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Trajectories of social relationships and cognitive decline: losing and gaining in late life

Liao, J; (2015) Trajectories of social relationships and cognitive decline: losing and gaining in late life. Doctoral thesis , UCL (University College London). Green open access

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Abstract

Background: The extent to which social relationships influence cognitive ageing is unclear. Inconclusive evidence on the neuro-protective effect of social relationships may arise from various social relationship measures and reverse causation. Aim: This thesis systematically investigates the longitudinal dynamic associations between social relationships from middle to early old age and cognitive ageing. Methods and results: Analyses were based on repeat measures of functional and structural aspects of social relationships and cognition (i.e. executive function and memory) from the Whitehall II prospective cohort, providing 10-year follow-up of 6,867 participants in the age range from 45 to 80 years. A set of growth curve models was applied sequentially. Results derived from multilevel models showed midlife negative but not positive aspects of close relationships were associated with accelerated declines in executive function. A large friend network was associated with better concurrent executive function only. Growth mixture models uncovered three latent classes of social relationships with divergent longitudinal changing patterns from middle to early old age, where participants identified as consistently perceiving extremely-high levels of confiding support over years experienced the least decline in memory. Last, findings obtained from dual change score models revealed that a greater cognitive function at the preceding stage was related to less positive changes in confiding support and less negative changes in practical support; whereas there was no detectable influence the other way around. Conclusions: The effect of social relationships on declines in cognition from middle to early old age is not substantial in this British civil servant cohort. On the other hand, cognitive ability appears to modify subsequent changes in support from close relationships. This study contributes to the understanding of the dynamic interplay between social relationships and cognitive decline in late life, and highlights the importance of including multiple repeat measures to better understand ageing.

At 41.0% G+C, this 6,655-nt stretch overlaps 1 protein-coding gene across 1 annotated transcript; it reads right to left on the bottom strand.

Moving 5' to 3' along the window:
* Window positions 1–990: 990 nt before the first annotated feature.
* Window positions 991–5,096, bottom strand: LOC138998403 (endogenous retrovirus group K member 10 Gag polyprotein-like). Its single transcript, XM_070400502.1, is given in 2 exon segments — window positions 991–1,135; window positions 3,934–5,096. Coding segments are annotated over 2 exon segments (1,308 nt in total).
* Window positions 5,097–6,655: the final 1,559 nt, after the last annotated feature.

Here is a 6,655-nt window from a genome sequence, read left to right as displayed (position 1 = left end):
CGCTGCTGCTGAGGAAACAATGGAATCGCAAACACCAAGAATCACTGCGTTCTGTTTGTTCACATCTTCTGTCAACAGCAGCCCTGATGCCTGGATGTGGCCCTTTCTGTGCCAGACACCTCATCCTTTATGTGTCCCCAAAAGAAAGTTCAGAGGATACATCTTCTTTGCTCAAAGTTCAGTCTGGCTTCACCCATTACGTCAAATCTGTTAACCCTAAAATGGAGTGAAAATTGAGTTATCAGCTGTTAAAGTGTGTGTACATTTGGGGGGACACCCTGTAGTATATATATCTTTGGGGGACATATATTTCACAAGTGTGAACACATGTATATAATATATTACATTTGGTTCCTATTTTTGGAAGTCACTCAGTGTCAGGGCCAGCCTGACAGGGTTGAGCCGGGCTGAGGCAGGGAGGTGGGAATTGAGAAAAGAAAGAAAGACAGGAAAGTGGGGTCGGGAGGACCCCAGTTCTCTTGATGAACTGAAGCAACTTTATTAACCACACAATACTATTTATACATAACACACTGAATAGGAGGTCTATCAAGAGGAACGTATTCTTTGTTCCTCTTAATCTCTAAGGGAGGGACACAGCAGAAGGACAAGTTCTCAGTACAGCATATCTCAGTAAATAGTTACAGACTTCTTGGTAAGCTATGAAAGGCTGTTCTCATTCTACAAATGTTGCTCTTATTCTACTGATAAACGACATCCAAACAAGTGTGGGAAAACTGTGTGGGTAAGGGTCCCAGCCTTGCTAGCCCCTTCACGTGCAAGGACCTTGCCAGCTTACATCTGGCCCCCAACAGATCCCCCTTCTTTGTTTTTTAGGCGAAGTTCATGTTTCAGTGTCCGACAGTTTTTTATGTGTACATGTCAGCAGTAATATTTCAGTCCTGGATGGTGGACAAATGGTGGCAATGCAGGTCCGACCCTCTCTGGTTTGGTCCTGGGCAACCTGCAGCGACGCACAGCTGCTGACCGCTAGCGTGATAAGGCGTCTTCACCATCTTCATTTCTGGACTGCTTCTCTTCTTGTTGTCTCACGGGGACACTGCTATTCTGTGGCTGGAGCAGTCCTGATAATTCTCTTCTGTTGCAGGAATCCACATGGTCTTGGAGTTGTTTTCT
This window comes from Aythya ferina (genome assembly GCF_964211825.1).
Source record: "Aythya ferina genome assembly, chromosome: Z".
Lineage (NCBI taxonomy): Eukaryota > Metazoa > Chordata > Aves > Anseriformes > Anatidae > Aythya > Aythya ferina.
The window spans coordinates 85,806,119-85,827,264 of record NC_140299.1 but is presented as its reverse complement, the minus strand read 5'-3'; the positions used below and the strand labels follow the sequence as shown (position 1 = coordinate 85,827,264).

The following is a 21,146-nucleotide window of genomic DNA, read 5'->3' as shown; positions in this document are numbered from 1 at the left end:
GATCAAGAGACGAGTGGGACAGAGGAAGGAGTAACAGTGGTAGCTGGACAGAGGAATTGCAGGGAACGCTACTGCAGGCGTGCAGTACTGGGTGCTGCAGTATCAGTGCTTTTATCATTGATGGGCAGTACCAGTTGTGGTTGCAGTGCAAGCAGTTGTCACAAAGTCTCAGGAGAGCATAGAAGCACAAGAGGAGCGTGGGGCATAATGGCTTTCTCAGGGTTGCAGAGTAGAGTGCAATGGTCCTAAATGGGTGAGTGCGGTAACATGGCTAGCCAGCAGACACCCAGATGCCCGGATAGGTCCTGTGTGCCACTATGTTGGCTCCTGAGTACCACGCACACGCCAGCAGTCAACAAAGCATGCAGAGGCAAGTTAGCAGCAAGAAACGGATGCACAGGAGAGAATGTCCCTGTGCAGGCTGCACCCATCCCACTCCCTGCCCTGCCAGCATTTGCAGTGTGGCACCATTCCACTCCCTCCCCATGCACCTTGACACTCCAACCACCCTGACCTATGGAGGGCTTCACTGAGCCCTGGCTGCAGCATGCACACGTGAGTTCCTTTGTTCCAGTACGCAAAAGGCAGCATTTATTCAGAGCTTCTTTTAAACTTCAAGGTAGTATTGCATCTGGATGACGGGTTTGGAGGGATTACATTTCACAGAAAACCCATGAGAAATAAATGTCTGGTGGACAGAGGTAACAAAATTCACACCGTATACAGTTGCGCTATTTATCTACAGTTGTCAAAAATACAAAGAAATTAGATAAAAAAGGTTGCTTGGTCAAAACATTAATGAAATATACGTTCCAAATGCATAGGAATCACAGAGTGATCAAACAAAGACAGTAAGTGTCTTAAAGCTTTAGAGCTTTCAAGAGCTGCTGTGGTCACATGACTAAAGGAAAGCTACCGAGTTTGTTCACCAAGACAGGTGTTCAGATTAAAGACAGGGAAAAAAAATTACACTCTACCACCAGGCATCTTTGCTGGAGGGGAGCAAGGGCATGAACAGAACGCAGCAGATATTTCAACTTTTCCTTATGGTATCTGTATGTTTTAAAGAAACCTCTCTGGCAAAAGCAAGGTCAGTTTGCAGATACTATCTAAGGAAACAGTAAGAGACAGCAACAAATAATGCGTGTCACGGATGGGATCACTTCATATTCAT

Type: Thesis (Doctoral)
Title: Trajectories of social relationships and cognitive decline: losing and gaining in late life
Event: University College London
Open access status: An open access version is available from UCL Discovery
Language: English
UCL classification: UCL > Provost and Vice Provost Offices
UCL > Provost and Vice Provost Offices > School of Life and Medical Sciences
UCL > Provost and Vice Provost Offices > School of Life and Medical Sciences > Faculty of Population Health Sciences > Institute of Epidemiology and Health
URI: https://discovery.ucl.ac.uk/id/eprint/1472513
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